Ah, summertime! Warmth, flowers, fairies, what else do you need? I suspect a lot of us Pagans like to get out in nature in the summer, but how do we bring our spirituality with us?
I’m a sucker for learning, so one of my tips is to “learn more,” but keep in mind that learning doesn’t matter if you don’t act on what you learn. Even reading this article doesn’t matter if you don’t take the actual steps to bring your spirituality into nature this summer. May we all be aware of the blessings of the Earth Mother, and show her how thankful we are!
Tip #1: Honor the Numinous
From earth deities to land spirits to genius loci, there are a plethora of numinous beings out in nature and sharing this world with us. An easy way to bring your spirituality outdoors is to honor them wherever you go. Maybe there’s a lovely tree in your local park, or maybe you take a hike to your favorite lake. Perhaps, as you walk around a new area, you spot a boulder that feels blessed by the spirits.
The main issue, of course, is what to offer. Outdoor offerings are tricky because you don’t want to leave something harmful to plant or animal life. Some of the core issues about sustainable offerings are addressed in this article by The Druid’s Garden. However, sustainable lifestyles and offerings are an important and deep-rooted issue in paganism.
Tip #2: Meditate on the trail
Whether you go for day hikes, weekend camping, or an intense backpacking trip, take time to meditate on the trail. You know what I mean: it’s early afternoon and you’re eating lunch, or perhaps its late afternoon and you just got to your new campsite. Take a minute to find a nice rock or grove of trees. Sit and listen to the leaves rustling in the wind, or the squirrels skittering around you. Appreciate how small you are compared to the vast wilds. If you don’t meditate, then go explore, but whatever you do, revel in the natural world.
Tip #3: Go bird watching and hug a tree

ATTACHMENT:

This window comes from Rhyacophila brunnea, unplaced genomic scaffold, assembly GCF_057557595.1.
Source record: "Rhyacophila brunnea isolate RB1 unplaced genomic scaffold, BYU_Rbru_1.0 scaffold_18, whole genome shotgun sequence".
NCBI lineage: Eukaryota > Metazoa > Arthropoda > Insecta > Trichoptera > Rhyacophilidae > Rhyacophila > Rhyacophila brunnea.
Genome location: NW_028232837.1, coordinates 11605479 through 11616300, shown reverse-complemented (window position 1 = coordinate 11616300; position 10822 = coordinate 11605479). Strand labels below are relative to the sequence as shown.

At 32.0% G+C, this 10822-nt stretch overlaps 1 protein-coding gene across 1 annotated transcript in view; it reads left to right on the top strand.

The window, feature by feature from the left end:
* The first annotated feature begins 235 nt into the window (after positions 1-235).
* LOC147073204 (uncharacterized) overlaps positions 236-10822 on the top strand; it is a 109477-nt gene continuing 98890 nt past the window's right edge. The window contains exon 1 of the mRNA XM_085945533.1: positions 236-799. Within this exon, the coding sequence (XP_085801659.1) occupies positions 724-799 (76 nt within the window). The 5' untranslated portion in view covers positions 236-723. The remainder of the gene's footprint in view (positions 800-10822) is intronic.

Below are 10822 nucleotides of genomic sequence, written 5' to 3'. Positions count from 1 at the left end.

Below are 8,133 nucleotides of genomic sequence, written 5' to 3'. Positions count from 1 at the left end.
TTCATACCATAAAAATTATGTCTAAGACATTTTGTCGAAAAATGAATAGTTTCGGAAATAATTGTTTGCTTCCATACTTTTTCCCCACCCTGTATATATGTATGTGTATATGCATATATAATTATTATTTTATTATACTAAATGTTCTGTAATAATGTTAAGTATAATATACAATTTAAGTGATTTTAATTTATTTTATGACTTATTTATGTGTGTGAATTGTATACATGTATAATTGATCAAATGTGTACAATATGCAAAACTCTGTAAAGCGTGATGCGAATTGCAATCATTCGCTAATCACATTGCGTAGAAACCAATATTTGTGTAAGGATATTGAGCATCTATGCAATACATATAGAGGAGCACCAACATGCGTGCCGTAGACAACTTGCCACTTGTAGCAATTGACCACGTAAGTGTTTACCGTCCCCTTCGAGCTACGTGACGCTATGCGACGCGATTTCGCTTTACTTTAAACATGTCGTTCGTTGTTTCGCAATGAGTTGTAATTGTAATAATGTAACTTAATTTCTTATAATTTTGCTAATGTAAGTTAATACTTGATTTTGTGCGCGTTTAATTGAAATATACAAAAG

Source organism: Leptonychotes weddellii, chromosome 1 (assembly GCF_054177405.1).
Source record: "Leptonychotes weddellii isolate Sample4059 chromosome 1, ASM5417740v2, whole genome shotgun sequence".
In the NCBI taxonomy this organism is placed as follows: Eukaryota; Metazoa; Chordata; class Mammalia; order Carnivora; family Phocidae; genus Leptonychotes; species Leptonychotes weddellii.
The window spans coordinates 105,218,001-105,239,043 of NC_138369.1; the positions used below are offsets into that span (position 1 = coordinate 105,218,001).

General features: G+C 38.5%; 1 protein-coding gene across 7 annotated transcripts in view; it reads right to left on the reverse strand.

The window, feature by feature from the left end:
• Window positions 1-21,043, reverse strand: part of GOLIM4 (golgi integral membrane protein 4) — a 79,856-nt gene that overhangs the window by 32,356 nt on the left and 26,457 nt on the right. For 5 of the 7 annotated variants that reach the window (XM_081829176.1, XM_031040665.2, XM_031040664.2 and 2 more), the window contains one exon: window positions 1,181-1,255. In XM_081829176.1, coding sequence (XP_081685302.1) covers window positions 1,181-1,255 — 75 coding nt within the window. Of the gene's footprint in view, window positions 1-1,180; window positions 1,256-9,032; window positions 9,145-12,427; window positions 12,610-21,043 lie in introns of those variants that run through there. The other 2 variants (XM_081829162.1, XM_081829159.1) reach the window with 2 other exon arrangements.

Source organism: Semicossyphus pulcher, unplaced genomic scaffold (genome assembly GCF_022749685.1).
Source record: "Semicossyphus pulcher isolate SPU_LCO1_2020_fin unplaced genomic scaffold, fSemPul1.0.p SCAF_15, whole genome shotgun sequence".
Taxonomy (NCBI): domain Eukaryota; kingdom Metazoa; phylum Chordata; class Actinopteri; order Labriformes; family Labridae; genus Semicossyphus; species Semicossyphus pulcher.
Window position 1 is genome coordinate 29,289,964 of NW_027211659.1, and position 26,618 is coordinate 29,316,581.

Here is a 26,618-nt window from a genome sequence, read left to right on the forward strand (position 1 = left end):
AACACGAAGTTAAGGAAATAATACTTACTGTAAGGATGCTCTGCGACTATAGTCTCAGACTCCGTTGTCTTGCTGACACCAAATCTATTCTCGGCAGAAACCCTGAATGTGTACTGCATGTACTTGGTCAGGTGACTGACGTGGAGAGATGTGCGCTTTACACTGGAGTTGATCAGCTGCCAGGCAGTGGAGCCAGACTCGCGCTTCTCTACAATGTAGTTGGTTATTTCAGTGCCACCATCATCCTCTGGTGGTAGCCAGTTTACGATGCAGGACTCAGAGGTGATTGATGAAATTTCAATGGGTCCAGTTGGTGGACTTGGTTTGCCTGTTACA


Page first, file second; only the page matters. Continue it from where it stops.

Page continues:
Learn about your local plant and animal life! Grab a small field guide from an outdoors store or the visitor center at a park and see what you can find. There’s excitement in finding and recognizing species. There’s so much more for you to appreciate when you spend the time to notice individual flowers or a small lizard before it scurries away. And the best part? You don’t have to drive to a national park, you just have to look in your backyard.
Tip #4: Walk that “green” walk
If you don’t know all the recycling or composting laws in your area, go learn more about that. But this tip is about doing something to “go green.” Clean up trash at your local park. Get a group together to adopt a highway, and spend a few weekends beautifying your area. Call your representatives and tell them that boosting recycling programs and public transportation is important to you. Get your neighborhood or your city to walk the walk and be more eco-friendly. If you can, make your backyard a refuge for native plant and animal life. The “outdoors” is as much about your backyard and town as it is a national park.
Tip #5: Read up on animism
Lots of Pagans hold animist values, but they may not actually understand much about those values or how to incorporate them into their daily life. It’s important to note that animism is a spiritual concept, and anyone can be animist. You can be an atheist animist, a Christian animist, or a Pagan animist. (You can, of course, be a Pagan and not an animist, too.)
Add a book on animism to your summer reading list. Books like Graham Harvey’s Animism: Respecting the Living World, is an analysis on modern views of animism. There are also books on the coexistence of humans and animals such as Living with Herds by Natasha Fijn. You can even look to historical perspectives on the land spirits like Greek Nymphs by Jennifer Larson for inspiration. Pagans are writing about animism all the time, including John Beckett and Morgan Daimler.
Not a fan of reading? I got you. There are actually an interesting TED talk about animism, which you can watch on YouTube. There are also some interesting Pagan podcasts that discuss animism! The fifth episode of Gaulcast is about animism. And The Nordic Mythology Podcast also has an episode about animism.